Summary: 1. History of Smyrna (Modern day Izmir) 2. The Trials/Tribulations they faced. 3. Worsening Persecution 4. Their reward

September 21, 2003

Title: 7 Churches of Revelation: Smyrna

Text: Rev. 2:8-11


1. During this series on the 7 Churches of Revelation, there are several things that we want to happen.

A. We want to understand that Jesus is walking amongst the lampstands...

He is walking amongst His Churches...

He is visiting them

Checking them out

Seeing what they are up to

Evaluating them

I’m sure that at some churches, Jesus receives a warm welcome...

And I’m just as sure that if the Holy Spirit were to show up at other churches, he wouldn’t be welcome!

As Jesus is visiting our church, I want us to extend to Him the warm welcome.

I want Him to know that we WANT Him to be here.

He is

B. Another thing that we want to happen during this series...

We want to listen...

We want to hear God’s Voice

We want the Holy Spirit to move into our hearts and lives...

We want Him to have His way...

We want to be receptive to the command of Christ "He who has an ear, let him hear what the Spirit says to the churches"

2. Last week, we talked about Ephesus...a Church that once had a fiery passionate love for the Lord...

A. But they had let it wane.

Their love had cooled off

They took it for granted...

Much like an old married couple after years of kids, financial problems, and just the cares of life.

B. Tonight, we will look at Smyrna.

Read Text: Rev. 2:8-11


1. History of Smyrna

A. Smyrna is by far the oldest city on the Aegean coast.

Legend says Smyrna was founded by the queen of the Amazons, a mythical nation of women soldiers.

Other stories say that the first settlement was built by a roving band of pirates.

The name Smyrna, is derived from myrrh,* a small tree that grows abundantly in the region

Smyrna was a prosperous town in the 7th century BC.

Homer, the poet, is claimed to have been born in Smyrna

He is thought to have written the Iliad here between 750 and 725 BC.

The city was sacked by the Lydian king Alyattes about 600 BC

and again by the Persians around 545 BC.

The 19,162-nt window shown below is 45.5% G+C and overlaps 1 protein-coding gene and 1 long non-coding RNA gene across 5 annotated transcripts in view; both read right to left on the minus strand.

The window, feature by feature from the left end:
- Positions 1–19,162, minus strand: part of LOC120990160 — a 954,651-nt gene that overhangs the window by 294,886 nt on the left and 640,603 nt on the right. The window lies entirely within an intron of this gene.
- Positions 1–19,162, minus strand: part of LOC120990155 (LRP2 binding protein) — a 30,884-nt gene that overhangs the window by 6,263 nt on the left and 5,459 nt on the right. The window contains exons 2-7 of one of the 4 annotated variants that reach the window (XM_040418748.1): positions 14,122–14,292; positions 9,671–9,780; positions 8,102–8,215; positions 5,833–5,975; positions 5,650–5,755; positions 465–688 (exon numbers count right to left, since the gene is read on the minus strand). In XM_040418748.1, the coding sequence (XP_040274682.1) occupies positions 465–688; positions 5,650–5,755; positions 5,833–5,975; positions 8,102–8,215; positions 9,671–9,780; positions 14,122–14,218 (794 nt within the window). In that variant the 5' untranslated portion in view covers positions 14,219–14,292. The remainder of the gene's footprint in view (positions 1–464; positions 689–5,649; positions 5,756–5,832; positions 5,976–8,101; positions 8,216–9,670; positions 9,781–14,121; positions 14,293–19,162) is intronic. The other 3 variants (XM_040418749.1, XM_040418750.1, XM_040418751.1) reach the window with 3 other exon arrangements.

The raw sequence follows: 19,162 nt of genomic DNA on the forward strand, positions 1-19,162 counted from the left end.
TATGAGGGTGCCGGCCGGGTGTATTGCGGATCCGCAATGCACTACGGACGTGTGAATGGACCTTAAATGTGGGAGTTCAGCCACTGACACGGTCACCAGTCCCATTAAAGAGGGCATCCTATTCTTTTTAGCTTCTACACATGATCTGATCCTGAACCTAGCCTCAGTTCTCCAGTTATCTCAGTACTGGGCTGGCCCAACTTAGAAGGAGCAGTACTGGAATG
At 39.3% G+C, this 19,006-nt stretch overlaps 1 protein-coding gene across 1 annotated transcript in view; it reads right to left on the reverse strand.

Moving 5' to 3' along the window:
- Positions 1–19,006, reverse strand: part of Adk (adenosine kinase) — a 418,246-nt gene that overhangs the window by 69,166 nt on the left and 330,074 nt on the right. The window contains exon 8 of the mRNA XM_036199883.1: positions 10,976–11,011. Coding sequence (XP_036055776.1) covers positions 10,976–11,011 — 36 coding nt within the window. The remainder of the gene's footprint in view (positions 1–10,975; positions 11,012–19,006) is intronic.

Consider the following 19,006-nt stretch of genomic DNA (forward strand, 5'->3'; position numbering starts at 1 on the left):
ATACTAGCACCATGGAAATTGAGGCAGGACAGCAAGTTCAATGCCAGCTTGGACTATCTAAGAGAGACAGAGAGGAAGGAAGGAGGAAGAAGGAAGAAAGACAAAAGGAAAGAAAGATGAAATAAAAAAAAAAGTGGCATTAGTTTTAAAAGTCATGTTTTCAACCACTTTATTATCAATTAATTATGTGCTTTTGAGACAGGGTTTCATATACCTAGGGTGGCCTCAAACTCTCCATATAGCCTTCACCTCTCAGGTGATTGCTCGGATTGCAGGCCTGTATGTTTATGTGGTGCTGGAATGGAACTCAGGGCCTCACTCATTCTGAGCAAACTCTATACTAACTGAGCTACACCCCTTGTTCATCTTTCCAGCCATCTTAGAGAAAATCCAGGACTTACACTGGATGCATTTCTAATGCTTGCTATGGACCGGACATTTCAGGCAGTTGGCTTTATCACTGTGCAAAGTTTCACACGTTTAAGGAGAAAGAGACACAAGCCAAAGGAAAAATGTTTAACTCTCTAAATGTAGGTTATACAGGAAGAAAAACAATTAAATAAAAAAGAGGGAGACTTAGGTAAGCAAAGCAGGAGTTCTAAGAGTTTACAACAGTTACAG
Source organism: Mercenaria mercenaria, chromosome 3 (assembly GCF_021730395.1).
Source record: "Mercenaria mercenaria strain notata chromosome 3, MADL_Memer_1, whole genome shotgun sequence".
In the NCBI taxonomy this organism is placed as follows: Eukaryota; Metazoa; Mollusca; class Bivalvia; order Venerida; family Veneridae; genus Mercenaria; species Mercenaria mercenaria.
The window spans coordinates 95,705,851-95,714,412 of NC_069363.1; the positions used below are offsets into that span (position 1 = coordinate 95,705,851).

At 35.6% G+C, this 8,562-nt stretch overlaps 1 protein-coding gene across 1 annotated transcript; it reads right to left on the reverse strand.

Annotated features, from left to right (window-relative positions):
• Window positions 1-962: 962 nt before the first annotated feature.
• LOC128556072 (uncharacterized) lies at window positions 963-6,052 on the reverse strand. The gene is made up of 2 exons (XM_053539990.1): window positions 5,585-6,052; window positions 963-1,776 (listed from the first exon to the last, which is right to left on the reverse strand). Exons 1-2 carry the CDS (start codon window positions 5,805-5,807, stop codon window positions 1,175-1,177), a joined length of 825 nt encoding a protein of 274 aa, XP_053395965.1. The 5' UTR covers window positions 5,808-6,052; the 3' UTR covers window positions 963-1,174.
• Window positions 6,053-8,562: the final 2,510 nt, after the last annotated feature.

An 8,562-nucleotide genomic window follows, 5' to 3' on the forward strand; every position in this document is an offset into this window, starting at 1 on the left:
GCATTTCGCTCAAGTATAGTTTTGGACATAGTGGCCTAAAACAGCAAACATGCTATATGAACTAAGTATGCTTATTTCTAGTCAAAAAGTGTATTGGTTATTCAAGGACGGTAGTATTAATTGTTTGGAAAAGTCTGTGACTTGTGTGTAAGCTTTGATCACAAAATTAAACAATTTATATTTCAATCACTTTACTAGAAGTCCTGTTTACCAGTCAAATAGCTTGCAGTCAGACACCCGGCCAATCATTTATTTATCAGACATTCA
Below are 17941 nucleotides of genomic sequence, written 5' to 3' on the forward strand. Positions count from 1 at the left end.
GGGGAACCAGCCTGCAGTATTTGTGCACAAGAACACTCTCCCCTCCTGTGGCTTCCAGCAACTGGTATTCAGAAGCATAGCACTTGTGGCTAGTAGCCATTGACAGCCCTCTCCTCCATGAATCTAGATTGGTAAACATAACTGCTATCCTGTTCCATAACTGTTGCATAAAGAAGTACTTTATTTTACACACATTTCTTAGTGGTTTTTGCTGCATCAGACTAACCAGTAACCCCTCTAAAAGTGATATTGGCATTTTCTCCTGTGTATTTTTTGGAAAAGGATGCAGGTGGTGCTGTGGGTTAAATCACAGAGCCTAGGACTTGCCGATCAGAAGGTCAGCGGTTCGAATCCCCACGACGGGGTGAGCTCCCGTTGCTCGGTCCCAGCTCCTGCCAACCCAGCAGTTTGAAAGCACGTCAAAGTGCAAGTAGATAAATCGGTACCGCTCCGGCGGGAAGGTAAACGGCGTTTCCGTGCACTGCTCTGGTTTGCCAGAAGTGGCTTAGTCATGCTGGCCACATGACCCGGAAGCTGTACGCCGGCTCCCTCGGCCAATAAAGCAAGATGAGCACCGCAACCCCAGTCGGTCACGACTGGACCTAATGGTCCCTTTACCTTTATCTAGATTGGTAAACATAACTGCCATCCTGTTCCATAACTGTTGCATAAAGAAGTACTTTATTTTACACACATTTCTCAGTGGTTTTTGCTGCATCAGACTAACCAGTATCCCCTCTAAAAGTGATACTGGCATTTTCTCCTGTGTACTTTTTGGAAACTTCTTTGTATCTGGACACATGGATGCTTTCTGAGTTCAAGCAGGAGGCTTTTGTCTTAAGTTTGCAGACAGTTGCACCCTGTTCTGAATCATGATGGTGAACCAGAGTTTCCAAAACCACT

B. Afterward Smyra was an unimportant scattering of villages until 334 BC when it was seized by Alexander the


Legend says that while on a hunting expedition in the surrounding area,

Alexander became tired and fell asleep.

In a dream he was advised to move the city three miles to the south,

on top of the present acropolis, Mt. Pagus.

This new city--is the Smyrna of the New Testament--

It grew and became an important city.

After the time of Alexander, the city was taken by the King of Pergamum.

Still later, after the fall of Pergamum, it passed into the hands of Rome.

Even before the founding of the Roman Empire, the city was a faithful ally to Rome.

In 26 AD the city won out over several other cities for the right to build a temple to emperor Tiberius,

and from then on it became a center for the cult of emperor worship.

The city never wavered in its loyalty to Rome,

and the emperors protected Smyrna and contributed heavily to its development.

Smyrna is not as well known as the other churches...

Smyrna is known as the home of one of the early church leaders named Polycarp.

Smryna was located on a harbor...

the surrounding land rising gently from the water’s edge to a hill or small mountain in the background

Located on top of this hill was the Acropolis. (show pic)

The city was one time destroyed by fire.

For 400 years, the city barely existed...

but it was finally rebuilt

Perhaps this was why Jesus revealed Himself to them as Rev 2:8 "This is the message from the one who is the first and the last, who died and lived again. "

The city itself had experienced this.

C. More current history...

the city often suffered from attacking armies, massacres, earthquakes, fires and plagues.

In 178 AD, eighty years after the church received John’s revelation,

the city was destroyed by a terrible earthquake,

but it was restored by emperor Marcus Aurelius.

They have frequent earthquakes.

In 1688 the city was almost completely destroyed by a severe earthquake,

the ground opened up and swallowed 5,000 people.

In 1758 a plague almost wiped out the city,

and in 1922 the city was burnt by the Turkish Army

Under Turkish rule it was renamed Izmir,

and today it is the only one of the seven cities of Asia which retains anything of its ancient standing.

Izmir is Turkey’s third largest city (2.7 million) after Istanbul and Ankara.

Izmir is the last stronghold of Christianity in Turkey.

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James Ford

commented on Dec 12, 2008

Tremendous research a verible plethora of pertinent and relevant information

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